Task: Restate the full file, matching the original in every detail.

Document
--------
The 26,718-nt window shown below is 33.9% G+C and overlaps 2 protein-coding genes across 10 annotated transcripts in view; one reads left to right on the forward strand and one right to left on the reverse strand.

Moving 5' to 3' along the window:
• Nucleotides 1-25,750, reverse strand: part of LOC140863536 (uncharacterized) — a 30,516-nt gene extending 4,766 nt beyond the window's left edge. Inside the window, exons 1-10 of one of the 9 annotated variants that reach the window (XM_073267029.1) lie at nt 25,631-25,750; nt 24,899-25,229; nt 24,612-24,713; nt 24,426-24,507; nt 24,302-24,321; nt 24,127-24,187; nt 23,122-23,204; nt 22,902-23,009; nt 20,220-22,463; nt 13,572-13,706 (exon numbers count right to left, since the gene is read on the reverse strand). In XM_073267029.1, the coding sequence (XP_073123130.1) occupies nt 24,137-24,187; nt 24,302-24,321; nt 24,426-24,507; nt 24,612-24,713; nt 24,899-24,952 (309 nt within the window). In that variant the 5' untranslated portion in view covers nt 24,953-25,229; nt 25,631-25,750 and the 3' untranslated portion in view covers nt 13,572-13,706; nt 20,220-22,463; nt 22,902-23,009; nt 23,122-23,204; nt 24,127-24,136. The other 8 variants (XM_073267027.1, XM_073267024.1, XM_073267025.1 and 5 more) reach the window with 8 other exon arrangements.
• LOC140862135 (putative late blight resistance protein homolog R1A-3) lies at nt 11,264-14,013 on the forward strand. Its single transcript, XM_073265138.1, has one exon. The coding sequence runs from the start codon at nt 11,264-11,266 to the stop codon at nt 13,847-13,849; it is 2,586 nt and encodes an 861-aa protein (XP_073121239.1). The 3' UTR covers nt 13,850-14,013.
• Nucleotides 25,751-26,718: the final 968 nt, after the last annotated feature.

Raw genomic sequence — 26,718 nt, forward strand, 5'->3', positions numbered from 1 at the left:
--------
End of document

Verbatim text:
The 26,718-nt window shown below is 33.9% G+C and overlaps 2 protein-coding genes across 10 annotated transcripts in view; one reads left to right on the forward strand and one right to left on the reverse strand.

Moving 5' to 3' along the window:
• Nucleotides 1-25,750, reverse strand: part of LOC140863536 (uncharacterized) — a 30,516-nt gene extending 4,766 nt beyond the window's left edge. Inside the window, exons 1-10 of one of the 9 annotated variants that reach the window (XM_073267029.1) lie at nt 25,631-25,750; nt 24,899-25,229; nt 24,612-24,713; nt 24,426-24,507; nt 24,302-24,321; nt 24,127-24,187; nt 23,122-23,204; nt 22,902-23,009; nt 20,220-22,463; nt 13,572-13,706 (exon numbers count right to left, since the gene is read on the reverse strand). In XM_073267029.1, the coding sequence (XP_073123130.1) occupies nt 24,137-24,187; nt 24,302-24,321; nt 24,426-24,507; nt 24,612-24,713; nt 24,899-24,952 (309 nt within the window). In that variant the 5' untranslated portion in view covers nt 24,953-25,229; nt 25,631-25,750 and the 3' untranslated portion in view covers nt 13,572-13,706; nt 20,220-22,463; nt 22,902-23,009; nt 23,122-23,204; nt 24,127-24,136. The other 8 variants (XM_073267027.1, XM_073267024.1, XM_073267025.1 and 5 more) reach the window with 8 other exon arrangements.
• LOC140862135 (putative late blight resistance protein homolog R1A-3) lies at nt 11,264-14,013 on the forward strand. Its single transcript, XM_073265138.1, has one exon. The coding sequence runs from the start codon at nt 11,264-11,266 to the stop codon at nt 13,847-13,849; it is 2,586 nt and encodes an 861-aa protein (XP_073121239.1). The 3' UTR covers nt 13,850-14,013.
• Nucleotides 25,751-26,718: the final 968 nt, after the last annotated feature.

Raw genomic sequence — 26,718 nt, forward strand, 5'->3', positions numbered from 1 at the left: